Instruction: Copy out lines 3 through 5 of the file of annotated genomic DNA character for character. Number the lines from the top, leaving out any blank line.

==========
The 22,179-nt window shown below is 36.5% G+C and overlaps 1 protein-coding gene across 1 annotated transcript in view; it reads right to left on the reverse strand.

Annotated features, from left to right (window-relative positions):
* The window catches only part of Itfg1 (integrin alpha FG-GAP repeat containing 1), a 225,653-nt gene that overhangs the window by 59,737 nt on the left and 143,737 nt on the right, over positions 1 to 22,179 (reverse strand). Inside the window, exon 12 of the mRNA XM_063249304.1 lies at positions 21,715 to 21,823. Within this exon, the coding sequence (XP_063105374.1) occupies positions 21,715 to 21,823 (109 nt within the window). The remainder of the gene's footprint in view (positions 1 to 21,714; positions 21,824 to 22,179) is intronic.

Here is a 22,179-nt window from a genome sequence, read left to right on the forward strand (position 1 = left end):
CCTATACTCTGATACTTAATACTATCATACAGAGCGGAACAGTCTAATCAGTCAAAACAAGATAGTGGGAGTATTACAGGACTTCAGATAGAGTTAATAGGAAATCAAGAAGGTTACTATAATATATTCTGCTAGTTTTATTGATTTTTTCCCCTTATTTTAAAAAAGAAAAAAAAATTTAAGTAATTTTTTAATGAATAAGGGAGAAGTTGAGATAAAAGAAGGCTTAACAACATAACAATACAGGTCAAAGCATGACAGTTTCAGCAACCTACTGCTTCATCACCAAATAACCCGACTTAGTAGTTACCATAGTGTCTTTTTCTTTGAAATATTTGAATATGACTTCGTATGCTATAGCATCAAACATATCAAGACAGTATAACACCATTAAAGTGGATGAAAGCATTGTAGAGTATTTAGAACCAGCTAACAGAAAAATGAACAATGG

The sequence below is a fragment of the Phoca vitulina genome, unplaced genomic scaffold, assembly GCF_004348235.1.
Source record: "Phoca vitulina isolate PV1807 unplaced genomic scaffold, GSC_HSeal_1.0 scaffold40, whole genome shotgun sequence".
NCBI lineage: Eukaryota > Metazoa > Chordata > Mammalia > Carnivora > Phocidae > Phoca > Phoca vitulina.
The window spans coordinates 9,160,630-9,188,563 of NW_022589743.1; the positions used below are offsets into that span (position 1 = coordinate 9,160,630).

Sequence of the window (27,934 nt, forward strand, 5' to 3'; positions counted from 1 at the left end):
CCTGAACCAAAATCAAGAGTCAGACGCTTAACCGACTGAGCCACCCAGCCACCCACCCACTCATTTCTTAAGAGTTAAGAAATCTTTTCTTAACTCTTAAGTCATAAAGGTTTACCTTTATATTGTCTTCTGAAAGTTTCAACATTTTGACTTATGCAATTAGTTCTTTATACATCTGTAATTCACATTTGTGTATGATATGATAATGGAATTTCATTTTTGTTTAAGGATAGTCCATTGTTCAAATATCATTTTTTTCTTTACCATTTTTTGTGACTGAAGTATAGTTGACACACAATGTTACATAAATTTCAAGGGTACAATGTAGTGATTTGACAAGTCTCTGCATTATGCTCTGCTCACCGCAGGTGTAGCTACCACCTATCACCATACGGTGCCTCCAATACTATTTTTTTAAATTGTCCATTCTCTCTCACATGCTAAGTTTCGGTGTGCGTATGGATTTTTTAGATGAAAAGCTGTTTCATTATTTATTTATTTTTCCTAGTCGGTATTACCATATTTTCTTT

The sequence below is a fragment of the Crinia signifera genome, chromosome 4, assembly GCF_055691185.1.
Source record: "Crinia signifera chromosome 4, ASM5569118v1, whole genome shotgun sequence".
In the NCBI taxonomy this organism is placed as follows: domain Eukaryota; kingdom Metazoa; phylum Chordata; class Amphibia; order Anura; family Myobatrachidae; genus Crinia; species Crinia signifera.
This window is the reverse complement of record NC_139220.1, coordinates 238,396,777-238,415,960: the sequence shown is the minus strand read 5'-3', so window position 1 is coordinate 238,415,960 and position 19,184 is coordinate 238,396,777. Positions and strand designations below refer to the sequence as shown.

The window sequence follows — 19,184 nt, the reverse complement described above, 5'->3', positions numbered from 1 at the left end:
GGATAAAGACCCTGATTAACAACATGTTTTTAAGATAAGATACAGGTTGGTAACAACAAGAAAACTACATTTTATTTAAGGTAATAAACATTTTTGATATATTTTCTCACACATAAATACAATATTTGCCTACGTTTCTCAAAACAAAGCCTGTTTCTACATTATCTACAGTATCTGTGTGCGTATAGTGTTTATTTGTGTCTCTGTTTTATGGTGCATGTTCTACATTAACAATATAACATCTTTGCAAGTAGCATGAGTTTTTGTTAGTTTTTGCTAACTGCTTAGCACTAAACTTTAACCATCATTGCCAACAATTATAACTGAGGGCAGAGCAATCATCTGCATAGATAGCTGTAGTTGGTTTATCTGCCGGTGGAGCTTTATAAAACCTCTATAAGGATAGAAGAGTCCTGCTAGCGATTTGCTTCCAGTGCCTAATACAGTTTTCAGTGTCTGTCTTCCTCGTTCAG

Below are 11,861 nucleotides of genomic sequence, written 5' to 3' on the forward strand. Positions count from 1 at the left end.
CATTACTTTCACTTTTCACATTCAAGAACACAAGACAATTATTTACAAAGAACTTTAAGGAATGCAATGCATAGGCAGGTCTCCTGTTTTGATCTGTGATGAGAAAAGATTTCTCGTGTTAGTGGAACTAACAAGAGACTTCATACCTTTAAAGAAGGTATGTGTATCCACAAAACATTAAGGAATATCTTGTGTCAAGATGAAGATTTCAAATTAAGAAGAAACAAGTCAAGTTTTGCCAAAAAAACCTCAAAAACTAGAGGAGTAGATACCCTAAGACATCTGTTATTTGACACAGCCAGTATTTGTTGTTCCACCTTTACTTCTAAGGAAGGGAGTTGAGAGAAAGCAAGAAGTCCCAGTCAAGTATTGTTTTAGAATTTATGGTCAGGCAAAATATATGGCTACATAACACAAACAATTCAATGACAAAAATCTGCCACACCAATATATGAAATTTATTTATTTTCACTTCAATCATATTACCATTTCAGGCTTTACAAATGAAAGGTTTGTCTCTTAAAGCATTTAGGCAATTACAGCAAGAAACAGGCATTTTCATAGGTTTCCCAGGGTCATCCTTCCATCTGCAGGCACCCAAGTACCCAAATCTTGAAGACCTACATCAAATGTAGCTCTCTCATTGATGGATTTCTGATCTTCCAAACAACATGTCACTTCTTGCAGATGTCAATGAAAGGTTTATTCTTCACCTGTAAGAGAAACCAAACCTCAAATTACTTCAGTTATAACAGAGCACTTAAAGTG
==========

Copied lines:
* The window catches only part of Itfg1 (integrin alpha FG-GAP repeat containing 1), a 225,653-nt gene that overhangs the window by 59,737 nt on the left and 143,737 nt on the right, over positions 1 to 22,179 (reverse strand). Inside the window, exon 12 of the mRNA XM_063249304.1 lies at positions 21,715 to 21,823. Within this exon, the coding sequence (XP_063105374.1) occupies positions 21,715 to 21,823 (109 nt within the window). The remainder of the gene's footprint in view (positions 1 to 21,714; positions 21,824 to 22,179) is intronic.

Here is a 22,179-nt window from a genome sequence, read left to right on the forward strand (position 1 = left end):
CCTATACTCTGATACTTAATACTATCATACAGAGCGGAACAGTCTAATCAGTCAAAACAAGATAGTGGGAGTATTACAGGACTTCAGATAGAGTTAATAGGAAATCAAGAAGGTTACTATAATATATTCTGCTAGTTTTATTGATTTTTTCCCCTTATTTTAAAAAAGAAAAAAAAATTTAAGTAATTTTTTAATGAATAAGGGAGAAGTTGAGATAAAAGAAGGCTTAACAACATAACAATACAGGTCAAAGCATGACAGTTTCAGCAACCTACTGCTTCATCACCAAATAACCCGACTTAGTAGTTACCATAGTGTCTTTTTCTTTGAAATATTTGAATATGACTTCGTATGCTATAGCATCAAACATATCAAGACAGTATAACACCATTAAAGTGGATGAAAGCATTGTAGAGTATTTAGAACCAGCTAACAGAAAAATGAACAATGG